Cardio Care™ - Heart Health Formula
60 Veggie Capsules
Dr. Bo's® Cardio Care contains ingredients that have been shown to support optimum cardiac health and helps reduce risk factors that include high cholesterol, high triglycerides, high blood pressure, high homocysteine and glucose intolerance. The ingredients in this unique heart formula have also been shown to provide powerful antioxidants to prevent oxidant damage, and assist fat metabolism. Cardio Care works best with Dr. Bo's Vasu Care™. Use Cardio Care and Vasu Care as a capsule alternative to Dr. Bo's Heart Supreme powder. Use Cardio Care as a capsule alternative to Dr. Bo's Total Cardio™ powder.
Gluten FREE, Casein FREE (GFCF), and Vegan Formula.
It is produced mainly from saturated fats in the liver. The LDLs (low-density lipoproteins) are the primary carriers of cholesterol through the blood and the plaques, so the higher the intake of saturated fats (which increases cholesterol and LDLs), the greater the potential for plaque formation.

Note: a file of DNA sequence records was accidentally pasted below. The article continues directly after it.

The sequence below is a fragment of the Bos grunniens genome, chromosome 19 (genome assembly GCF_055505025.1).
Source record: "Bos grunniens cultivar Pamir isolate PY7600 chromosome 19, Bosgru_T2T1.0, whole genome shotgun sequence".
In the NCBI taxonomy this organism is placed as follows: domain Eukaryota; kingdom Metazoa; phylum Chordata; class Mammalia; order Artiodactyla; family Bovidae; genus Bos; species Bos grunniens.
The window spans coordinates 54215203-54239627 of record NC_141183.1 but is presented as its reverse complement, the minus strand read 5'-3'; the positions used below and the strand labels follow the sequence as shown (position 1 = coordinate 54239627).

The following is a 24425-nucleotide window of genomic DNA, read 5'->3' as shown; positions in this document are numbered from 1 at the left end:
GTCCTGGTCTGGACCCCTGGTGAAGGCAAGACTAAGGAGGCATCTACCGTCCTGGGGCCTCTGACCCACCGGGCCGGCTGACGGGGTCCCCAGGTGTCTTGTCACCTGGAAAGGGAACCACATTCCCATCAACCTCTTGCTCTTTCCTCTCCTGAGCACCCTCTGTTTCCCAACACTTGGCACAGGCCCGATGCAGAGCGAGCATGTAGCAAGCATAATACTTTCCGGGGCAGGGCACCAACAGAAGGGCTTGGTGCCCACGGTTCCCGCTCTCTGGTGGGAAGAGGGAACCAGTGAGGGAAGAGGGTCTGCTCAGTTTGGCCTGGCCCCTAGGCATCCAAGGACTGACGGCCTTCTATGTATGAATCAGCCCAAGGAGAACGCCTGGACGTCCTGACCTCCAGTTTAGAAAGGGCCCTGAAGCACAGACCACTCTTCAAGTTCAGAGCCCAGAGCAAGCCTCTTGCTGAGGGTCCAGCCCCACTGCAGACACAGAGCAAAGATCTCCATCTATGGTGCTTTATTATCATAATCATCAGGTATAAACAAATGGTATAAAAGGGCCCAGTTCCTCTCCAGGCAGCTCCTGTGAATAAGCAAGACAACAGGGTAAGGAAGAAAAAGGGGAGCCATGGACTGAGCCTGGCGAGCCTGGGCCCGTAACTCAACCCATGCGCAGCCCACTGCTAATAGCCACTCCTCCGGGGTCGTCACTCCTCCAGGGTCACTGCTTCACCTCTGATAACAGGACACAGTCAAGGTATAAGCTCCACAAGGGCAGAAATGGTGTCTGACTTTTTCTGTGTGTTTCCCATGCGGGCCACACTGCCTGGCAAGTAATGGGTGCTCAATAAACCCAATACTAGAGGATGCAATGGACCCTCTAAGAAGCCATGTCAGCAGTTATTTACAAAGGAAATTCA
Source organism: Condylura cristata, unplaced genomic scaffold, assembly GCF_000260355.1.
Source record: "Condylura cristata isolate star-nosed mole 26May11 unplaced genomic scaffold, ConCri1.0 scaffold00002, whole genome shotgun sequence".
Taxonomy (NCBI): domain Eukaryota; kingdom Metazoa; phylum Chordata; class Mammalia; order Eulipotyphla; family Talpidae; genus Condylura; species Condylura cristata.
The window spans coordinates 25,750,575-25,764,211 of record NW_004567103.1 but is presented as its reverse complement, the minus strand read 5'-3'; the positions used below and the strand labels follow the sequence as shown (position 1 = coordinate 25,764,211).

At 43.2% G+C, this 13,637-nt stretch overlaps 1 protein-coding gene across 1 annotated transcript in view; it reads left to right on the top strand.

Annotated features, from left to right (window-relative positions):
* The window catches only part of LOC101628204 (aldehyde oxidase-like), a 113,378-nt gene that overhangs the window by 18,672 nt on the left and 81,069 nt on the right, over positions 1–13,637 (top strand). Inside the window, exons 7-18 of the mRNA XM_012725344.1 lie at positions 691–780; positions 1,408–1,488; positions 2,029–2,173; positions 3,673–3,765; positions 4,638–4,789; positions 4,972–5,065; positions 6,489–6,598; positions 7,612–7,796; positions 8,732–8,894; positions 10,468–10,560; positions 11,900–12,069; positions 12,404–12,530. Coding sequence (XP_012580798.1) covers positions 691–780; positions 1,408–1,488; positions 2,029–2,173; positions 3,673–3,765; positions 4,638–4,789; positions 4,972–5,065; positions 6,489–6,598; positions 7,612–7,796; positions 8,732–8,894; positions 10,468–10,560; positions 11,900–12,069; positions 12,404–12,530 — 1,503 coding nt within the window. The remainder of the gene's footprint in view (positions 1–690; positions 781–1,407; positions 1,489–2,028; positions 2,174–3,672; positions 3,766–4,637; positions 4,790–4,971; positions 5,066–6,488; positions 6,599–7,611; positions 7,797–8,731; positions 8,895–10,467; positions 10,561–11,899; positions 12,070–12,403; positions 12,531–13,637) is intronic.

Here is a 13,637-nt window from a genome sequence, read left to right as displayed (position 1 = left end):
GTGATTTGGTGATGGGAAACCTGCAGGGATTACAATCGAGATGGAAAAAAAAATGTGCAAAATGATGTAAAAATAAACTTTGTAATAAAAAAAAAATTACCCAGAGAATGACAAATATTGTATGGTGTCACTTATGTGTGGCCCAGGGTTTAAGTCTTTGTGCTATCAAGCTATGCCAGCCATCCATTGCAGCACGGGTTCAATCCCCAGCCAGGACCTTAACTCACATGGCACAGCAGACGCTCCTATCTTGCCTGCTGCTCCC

HDLs (high-density Lipoproteins
They carry cholesterol away from plaque and out of the bloodstream, back to the liver for reprocessing. Consequently, higher HDL levels reduce the likelihood of plaque formation. Factors known to cause injuries to artery walls and increase the incidence and extent of plaque formations include:
- Hypercholesterolemia (High Cholesterol)
- Oxidized Low-density Lipoprotein (LDL)
- Diet high in cholesterol and saturated fats
- Hypertension (High Blood Pressure)
- Cigarette smoking
Hypercholesterolemia (High Cholesterol)
Total cholesterol measurement is the cholesterol contained in all lipoprotein fractions. Research indicates that 60% to 70% of the total is carried on low density lipoprotein (LDL), 20% to 30% on high density lipoprotein (HDL) and 10% to 15% on very low density lipoprotein (VLDL). For general screening purposes, blood cholesterol can be measured using a non-fasting blood sample.
Blood Cholesterol Levels
While a total cholesterol reading can indicate a major risk factor, approximately 40% of those tested require a further lipoprotein anallysis. Further tests can identify the various components that are included in the total cholesterol count.